Monitoring and reporting of compliance data violations

The system did not receive any Monitoring, Routine Reporting Violations in 2016.

The system continues to intermittently exceed the maximum contaminant level violations on Haloacetic Acids (HAA) and Trihalomethanes (TTHM) which are by-products of using chlorine disinfectant.  The running annual averages at the end of 2016 exceeded the maximum contaminant HAA levels (3/08/2016 & 12/08/2016).  A treated water tank circulation, spraying & aeration system has been installed and is currently being tested. The tank spraying and aeration system has provided significant results in reducing the disinfectant levels, but spikes in the reporting results show that the problem is not completely resolved.  At this time MDWUA has retained an engineering firm to determine the best solution in resolving the HAA & TTHM problem.   NMED has granted an extension on our Administrative Order of Compliance until March 2018 to correct the problems.


Violations and Exceedances
Haloacetic Acids (HAA5)
Some people who drink water containing Haloacetic acids in excess of the MCL over many years may have an increased risk of getting cancer.   A mixed oxidants system has been installed to reduce the amount of bio-film produced in the distribution system.  That in conjunction with a treated water tank sprayer & aeration system has significantly reduced the amount of HAA5’s in the distribution system.
TTHMs [Total Trihalomethanes]

Some people who drink water containing Trihalomethanes in excess of the MCL over many years may experience problems with their liver, kidneys, or central nervous system, and may have an increased risk of getting cancer.  The MIOX disinfectant system was installed to replace the 10% chlorine that was contributing to the disinfectant by-products problems.  A Solar Bee water tank treatment system that purges disinfectant by-products from the water has been installed in the 45,000 gallon treated water tank to help eliminate TTHMs.


Additional Information for Lead

If present, elevated levels of lead can cause serious health problems, especially for pregnant women and young children. Lead in drinking water is primarily from materials and components associated with service lines and home plumbing. Miami Domestic Water Users Association is responsible for providing high quality drinking water, but cannot control the variety of materials used in plumbing components. When your water has been sitting for several hours, you can minimize the potential for lead exposure by flushing your tap for 30 seconds to 2 minutes before using water for drinking or cooking. If you are concerned about lead in your water, you may wish to have your water tested. Information on lead in drinking water, testing methods, and steps you can take to minimize exposure is available from the Safe Drinking Water Hotline or at http://www.epa.gov/safewater/lead.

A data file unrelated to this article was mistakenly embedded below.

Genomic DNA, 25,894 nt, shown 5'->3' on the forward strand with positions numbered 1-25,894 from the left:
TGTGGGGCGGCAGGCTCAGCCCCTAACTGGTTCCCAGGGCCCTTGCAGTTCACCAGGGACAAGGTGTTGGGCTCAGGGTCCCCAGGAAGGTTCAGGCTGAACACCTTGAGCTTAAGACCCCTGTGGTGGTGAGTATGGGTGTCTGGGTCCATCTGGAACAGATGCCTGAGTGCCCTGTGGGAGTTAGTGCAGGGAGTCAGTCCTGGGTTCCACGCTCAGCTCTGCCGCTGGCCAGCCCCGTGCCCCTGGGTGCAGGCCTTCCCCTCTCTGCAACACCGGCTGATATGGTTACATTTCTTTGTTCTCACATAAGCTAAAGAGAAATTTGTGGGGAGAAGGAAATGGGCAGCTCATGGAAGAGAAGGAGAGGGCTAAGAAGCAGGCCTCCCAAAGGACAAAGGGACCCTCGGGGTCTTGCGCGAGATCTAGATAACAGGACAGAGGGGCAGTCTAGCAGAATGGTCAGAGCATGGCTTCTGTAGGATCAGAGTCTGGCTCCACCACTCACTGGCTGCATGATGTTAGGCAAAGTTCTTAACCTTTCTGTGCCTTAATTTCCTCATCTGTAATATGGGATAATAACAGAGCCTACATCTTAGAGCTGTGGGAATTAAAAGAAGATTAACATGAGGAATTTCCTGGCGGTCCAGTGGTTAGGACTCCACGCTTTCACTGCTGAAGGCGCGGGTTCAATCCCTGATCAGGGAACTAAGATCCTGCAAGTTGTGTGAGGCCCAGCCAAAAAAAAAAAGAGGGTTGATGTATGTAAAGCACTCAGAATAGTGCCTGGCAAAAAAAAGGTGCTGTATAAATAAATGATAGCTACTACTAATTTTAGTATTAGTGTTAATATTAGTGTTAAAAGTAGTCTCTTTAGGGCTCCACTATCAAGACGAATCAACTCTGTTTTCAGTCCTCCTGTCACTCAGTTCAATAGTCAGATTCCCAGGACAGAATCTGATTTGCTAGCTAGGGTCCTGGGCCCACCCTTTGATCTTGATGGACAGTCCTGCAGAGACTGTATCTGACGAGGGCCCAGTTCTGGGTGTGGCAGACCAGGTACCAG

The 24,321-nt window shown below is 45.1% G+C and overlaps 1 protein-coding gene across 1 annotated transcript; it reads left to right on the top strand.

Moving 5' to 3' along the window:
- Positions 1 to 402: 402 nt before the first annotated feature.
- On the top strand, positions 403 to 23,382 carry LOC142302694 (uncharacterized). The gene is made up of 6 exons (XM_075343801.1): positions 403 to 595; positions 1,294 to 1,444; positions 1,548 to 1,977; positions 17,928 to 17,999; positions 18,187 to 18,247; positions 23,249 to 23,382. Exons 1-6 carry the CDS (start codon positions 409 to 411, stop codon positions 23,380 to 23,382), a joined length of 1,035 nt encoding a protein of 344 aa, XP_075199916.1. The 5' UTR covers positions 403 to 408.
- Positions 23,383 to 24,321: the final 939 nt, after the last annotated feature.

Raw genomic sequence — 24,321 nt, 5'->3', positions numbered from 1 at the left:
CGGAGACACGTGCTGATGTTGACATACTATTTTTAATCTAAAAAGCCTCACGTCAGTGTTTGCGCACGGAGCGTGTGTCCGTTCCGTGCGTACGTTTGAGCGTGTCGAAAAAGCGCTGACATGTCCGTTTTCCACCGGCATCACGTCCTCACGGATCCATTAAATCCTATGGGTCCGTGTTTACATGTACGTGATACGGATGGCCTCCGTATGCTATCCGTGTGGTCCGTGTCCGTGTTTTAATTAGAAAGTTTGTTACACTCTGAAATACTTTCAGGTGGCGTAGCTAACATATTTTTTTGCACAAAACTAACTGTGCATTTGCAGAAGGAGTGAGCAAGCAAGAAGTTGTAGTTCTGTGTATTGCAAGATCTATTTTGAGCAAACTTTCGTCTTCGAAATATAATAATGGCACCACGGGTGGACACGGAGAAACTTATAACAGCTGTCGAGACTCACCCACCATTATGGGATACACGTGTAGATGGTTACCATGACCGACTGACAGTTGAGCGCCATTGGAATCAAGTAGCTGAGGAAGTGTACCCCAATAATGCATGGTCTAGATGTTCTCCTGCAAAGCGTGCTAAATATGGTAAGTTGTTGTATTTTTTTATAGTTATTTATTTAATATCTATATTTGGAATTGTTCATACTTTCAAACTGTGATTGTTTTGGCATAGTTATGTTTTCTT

Water Quality Data Table


In order to ensure that tap water is safe to drink, EPA prescribes regulations which limit the amount of contaminants in water provided by public water systems. The table below lists all of the drinking water contaminants that we detected during the calendar year of this report. Although many more contaminants were tested, only those substances listed below were found in your water. All sources of drinking water contain some naturally occurring contaminants. At low levels, these substances are generally not harmful in our drinking water. Removing all contaminants would be extremely expensive, and in most cases, would not provide increased protection of public health. A few naturally occurring minerals may actually improve the taste of drinking water and have nutritional value at low levels. Unless otherwise noted, the data presented in this table is from testing done in the calendar year of the report. The EPA or the State requires us to monitor for certain contaminants less than once per year because the concentrations of these contaminants do not vary significantly from year to year, or the system is not considered vulnerable to this type of contamination. As such, some of our data, though representative, may be more than one year old.  In this table you will find terms and abbreviations that might not be familiar to you.  To help you better understand these terms, we have provided the definitions below the table.



Chlorine Residual Compliance Determination